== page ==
It’s the morning of Aug 18th. Seven weeks of criss-crossing the Canadian Arctic finds me camped on the shore of Radstock Bay, Devon Island. Beside me is the stoic Caswell Tower, reminding me of Devils Tower in the film Close Encounters of the Third Kind.

I am waiting. Hoping. Looking over the watery horizon into Lancaster Sound, straining to catch the form of a distant ship. Patience now. This is not like flagging a cab. I’m in the middle of the Northwest Passage, after all.

The last leg of my 9 week Into The Arctic painting expedition is here at last. The Sergey Valivov One Ocean Expedition vessel has crossed the ocean from Greenland with its 40 crew members and 90 guests. If things go according to plan, things are about to become a lot easier for me.

I’ve never travelled by ship before, usually opting to explore and paint while trekking on the land at my own pace. But this has been a long trip, and the thought of delicious food and a comfortable bed, plus new places to explore daily, has me excited about the possibilities ahead. I hear there’s even a hot tub. It will also be a nice parallel to my recent encounters with A.Y. Jackson and John Franklin history over the last few days, who also travelled the north by ship.

In the afternoon light, a form materializes, dispelling the sinking doubt about our pick up. After a parting goodbye to guide Randy Nungaq and a short Zodiak ride, cameraman Ryan Bray and I board the expedition-equipped Valivov. This is no Love Boat. A ship designed for polar scientific research, One Ocean has created a travel opportunity for clients that brings them close to nature in small group sizes. I meet the passengers, and hear tales of their journey so far. It’s wonderful to see how the Arctic is inspiring them, many whom, due to age or physical challenges, might never travel as remotely as I have.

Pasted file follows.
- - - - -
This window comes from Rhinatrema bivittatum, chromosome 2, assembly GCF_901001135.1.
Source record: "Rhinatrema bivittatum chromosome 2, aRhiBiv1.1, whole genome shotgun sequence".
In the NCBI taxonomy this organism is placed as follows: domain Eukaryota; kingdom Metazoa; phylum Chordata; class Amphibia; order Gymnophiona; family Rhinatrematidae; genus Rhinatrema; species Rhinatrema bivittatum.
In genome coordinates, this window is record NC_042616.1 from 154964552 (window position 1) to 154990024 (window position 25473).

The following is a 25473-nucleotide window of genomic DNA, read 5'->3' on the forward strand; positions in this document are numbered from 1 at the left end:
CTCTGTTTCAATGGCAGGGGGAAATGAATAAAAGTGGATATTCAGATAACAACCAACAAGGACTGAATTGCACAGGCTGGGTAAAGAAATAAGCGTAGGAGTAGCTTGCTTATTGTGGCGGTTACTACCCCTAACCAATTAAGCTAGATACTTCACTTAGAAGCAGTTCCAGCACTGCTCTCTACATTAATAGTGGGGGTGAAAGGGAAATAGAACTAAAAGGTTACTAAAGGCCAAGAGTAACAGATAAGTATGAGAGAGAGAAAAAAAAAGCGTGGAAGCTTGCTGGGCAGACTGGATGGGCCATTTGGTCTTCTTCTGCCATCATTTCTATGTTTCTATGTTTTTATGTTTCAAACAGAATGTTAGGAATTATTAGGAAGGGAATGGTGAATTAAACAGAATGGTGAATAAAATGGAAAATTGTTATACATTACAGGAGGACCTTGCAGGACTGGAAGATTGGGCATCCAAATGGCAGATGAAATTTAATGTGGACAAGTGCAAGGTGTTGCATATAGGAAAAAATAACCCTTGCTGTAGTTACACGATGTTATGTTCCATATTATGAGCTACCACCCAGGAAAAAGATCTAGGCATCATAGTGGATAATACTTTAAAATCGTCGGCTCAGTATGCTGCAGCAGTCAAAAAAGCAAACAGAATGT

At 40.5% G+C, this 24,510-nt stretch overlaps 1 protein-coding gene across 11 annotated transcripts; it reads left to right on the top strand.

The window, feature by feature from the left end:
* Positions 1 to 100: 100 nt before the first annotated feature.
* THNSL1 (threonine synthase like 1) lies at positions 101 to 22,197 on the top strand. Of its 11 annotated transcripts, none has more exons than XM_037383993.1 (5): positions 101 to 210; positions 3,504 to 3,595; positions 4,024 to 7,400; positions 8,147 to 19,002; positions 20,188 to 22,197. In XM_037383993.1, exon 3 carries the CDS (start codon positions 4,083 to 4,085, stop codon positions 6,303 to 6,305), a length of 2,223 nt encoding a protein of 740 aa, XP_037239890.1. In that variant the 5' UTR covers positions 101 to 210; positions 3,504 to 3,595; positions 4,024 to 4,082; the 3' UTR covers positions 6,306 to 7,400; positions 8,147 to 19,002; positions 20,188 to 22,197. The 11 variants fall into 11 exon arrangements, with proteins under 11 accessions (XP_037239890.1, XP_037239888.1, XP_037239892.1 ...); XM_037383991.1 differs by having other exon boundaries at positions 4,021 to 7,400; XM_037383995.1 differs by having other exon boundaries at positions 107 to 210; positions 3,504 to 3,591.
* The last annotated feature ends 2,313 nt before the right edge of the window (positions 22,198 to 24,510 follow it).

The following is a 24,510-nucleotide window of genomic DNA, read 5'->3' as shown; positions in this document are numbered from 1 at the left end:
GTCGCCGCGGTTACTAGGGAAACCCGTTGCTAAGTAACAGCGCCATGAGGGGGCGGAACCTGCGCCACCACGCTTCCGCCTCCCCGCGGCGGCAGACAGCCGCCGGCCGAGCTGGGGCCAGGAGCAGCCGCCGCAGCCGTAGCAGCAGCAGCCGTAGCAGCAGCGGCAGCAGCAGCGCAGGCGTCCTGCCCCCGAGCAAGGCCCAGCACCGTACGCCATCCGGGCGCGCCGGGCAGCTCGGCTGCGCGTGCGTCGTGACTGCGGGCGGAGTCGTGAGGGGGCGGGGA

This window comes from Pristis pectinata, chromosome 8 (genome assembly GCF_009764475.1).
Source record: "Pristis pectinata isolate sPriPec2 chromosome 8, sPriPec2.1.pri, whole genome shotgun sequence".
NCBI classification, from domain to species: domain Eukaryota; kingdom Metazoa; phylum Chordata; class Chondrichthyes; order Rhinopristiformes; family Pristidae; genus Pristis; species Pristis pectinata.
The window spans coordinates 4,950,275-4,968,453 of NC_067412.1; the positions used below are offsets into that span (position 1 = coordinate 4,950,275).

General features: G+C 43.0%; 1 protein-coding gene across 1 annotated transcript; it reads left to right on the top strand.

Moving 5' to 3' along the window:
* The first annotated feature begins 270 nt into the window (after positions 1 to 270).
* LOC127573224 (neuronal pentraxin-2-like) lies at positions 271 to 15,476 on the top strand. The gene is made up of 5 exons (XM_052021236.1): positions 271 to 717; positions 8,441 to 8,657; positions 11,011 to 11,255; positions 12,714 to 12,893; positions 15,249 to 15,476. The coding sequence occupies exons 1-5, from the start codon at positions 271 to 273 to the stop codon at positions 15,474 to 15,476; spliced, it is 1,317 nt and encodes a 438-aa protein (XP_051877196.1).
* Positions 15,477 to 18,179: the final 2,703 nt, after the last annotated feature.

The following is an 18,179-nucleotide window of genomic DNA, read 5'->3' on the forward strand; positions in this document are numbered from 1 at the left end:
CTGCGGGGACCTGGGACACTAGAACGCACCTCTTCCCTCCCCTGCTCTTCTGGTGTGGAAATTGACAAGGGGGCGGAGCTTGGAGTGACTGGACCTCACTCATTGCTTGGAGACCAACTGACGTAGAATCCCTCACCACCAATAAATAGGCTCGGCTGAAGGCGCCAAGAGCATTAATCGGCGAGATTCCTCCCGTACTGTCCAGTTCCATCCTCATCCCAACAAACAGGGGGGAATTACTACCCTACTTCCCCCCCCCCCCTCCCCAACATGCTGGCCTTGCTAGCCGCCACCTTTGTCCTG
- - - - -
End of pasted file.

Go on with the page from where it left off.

Settling in, I fall into the rhythm of ship travel. Every day brings new landscapes, and sees me grab my pack and head to shore with everyone so I can paint another view while others hike or kayak. South into Prince Regent Inlet we pass massive cliffs, thread through Bellot Straight, and pass King William Island into lower lying landscapes. By the time we reach Cambridge Bay, I’ve started new canvases of history-rich HBC posts at Port Leopold and Fort Ross, scenes that I would never have reached any other way.

At Cambridge Bay I say goodbye again. This time it’s to Ryan and all the guests that are now heading home. Other than a handful of staff, and the ship’s crew, it seems rather empty.

The feeling doesn’t last very long. One Ocean Expedition’s second ship, the Akademik Ioffe, pulls in a day behind. I transfer over, meet new guests and staff, and again am off through the Northwest Passage, this time from west to east, all the way around Baffin Island and back to Iqaluit. For the next 12 days I am mesmerized by the north yet again. In addition to revisiting its human history, including Beechey Island, I am also treated to more Arctic wildlife than I’ve ever seen before. Polar bears by the dozens, atlantic bottlenose whales, narwhal, a bearded seal, seabirds, and much more. I witness majestic landscapes, including the granite-lined Gibbs Fiord. And to wrap up my Arctic summer, one moonlit night under the northern lights, bioluminescent “fireflies of the sea” accompany our vessel, guiding our way through Davis Straight into the wee hours of the morning.

Back in my Caledon, Ontario studio, my head continues to spin with images and experiences that will forever be a part of my memory. Some of these I’ve tried to capture in the field as sketches and small paintings which I am now finishing. Some I am endeavouring to bring to life on larger canvases. Others I will weave into my third Into The Arctic film.

When completed, this new work will join the other paintings and films from my decade-long project in an exhibition tour beginning in 2017, travelling to museums across the U.S.A. for the first two years. As comprehensive as I’d like to think this body of art is, I know there are countless Arctic vistas that I have yet to see or paint. And there always will be, no matter how hard I try. It’s one of the things I love about Canada’s North – its seemingly endless wilderness.

These have been life-changing experiences for me as a landscape painter and as a person. I hope through my brushstrokes and stories, others will be inspired to care for this fragile land, and take the time while they can to experience it for themselves.

Cory’s Into The Arctic: The Last Chapter expedition field journals were published as a series in Canadian North airline’s Up Here Magazine beginning in November 2015. Here is part 7, the final chapter of the series, published in the May 2016 issue. read previous instalments here.

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